May 25, 2020

Murphy’s Law

Illustration by George Danby

Illustration by George Danby

• By John F. Chisholm •

Speaking personally, there aren’t any scientific laws better proven than Murphy’s Law.  Everybody knows it by heart:  “If something can go wrong, it will.”

It’s short, simple and to the point.  Factual, too.  Just the way you expect science to be.

Judging from the way things go around here, the other ‘scientific laws’ are hit or miss.

For example, Newton’s Law of Universal Gravitation?  You remember it:  “Every object attracts every other object with a force directly proportional to the sum of their masses and inversely proportional to the square of the distance between them.”  See?  I had to memorize it, too.  High school.

Not that it’s done me much good.

It simply doesn’t appear borne out by personal experience.  The embarrassing fact of the matter, I’ve always been a terrible throw.  Aiming for the wastebasket is the best way for me to miss it.  In fact, I’ve seen a number of instances when I could miss the ground with whatever I’m throwing, two out of three times.  I’m not sure what that does to Newton’s Law.

Don’t misunderstand, I’m not saying anything against Newton.  Because, you bet, I remember the day after, too.  The pounding headache, the dry mouth, the complete disinterest in getting out of bed.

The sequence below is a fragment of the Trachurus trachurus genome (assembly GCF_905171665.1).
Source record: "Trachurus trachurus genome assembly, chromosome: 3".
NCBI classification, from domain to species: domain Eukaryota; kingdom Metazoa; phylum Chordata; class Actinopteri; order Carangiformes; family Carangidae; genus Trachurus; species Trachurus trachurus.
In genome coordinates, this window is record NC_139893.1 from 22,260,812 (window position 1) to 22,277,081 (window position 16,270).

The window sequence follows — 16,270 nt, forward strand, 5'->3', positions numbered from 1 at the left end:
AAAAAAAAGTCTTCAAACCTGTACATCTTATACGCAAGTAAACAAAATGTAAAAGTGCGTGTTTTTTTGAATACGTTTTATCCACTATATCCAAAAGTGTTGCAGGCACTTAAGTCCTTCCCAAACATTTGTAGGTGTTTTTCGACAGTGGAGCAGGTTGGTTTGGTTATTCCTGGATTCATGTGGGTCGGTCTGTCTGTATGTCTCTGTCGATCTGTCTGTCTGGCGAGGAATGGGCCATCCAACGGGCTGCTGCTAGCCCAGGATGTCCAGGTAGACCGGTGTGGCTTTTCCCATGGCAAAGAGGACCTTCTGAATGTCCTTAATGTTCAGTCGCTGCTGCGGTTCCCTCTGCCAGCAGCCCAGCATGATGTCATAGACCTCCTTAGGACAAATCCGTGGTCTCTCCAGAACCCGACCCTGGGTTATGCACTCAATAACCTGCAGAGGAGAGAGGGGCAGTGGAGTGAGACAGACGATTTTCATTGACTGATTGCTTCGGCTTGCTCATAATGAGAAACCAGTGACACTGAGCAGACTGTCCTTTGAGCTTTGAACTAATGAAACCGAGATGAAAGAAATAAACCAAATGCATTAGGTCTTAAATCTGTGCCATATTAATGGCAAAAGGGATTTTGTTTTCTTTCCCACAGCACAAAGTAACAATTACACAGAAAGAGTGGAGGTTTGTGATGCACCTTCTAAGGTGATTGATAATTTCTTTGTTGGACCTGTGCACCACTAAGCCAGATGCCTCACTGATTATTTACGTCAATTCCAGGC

Who knows?  Perhaps Newton tried that experiment, too.

But the point here is that by the time I work through Newton’s Law to Kepler’s Laws of Planetary Motion and on to Einstein’s Laws of Relativity, their applicability to daily living simply doesn’t come close to Murphy’s Law, which is something I prove continuously.

In fact, living here and farming, I’ve even come up with a number of corollaries.  I’ve listed a few below.  If some appear a bit simple, please remember with whom you’re dealing.

1.  A toaster works better if it’s plugged in.

2.  The butter goes in the refrigerator and the dishrag in the sink.  (I wish I could tell you that I’ve always found them that way.)

3.  Take the keys before locking the car and slamming the door.

4.  Tractors start better with fuel ― provided it’s the proper fuel.

5.  Gasoline is for gasoline engines.  Diesel is for diesel engines.  (Seriously, label all containers.  No exceptions.  Otherwise air-gun oil appears in transmissions and all sorts of dangerous mayhem results.  How do I know?  Yeah.  That’s how I know.)

6.  When cutting firewood, the tractor should be farther away than the tree is tall.

7.  Never argue with your wife.  One way or the other, you’ll lose.  I promise.

8.  The most important things in your life are the things you least expected them to be before you had them: your children.

Last, most critically, your children are also why it’s so important that you remember that Murphy’s Law is always out there, always ready to strike.  There are few professions more dangerous than farming, few that offer more opportunities for disaster.

Ignore the other Laws of Science.

Never forget Murphy.

If something can go wrong, it will!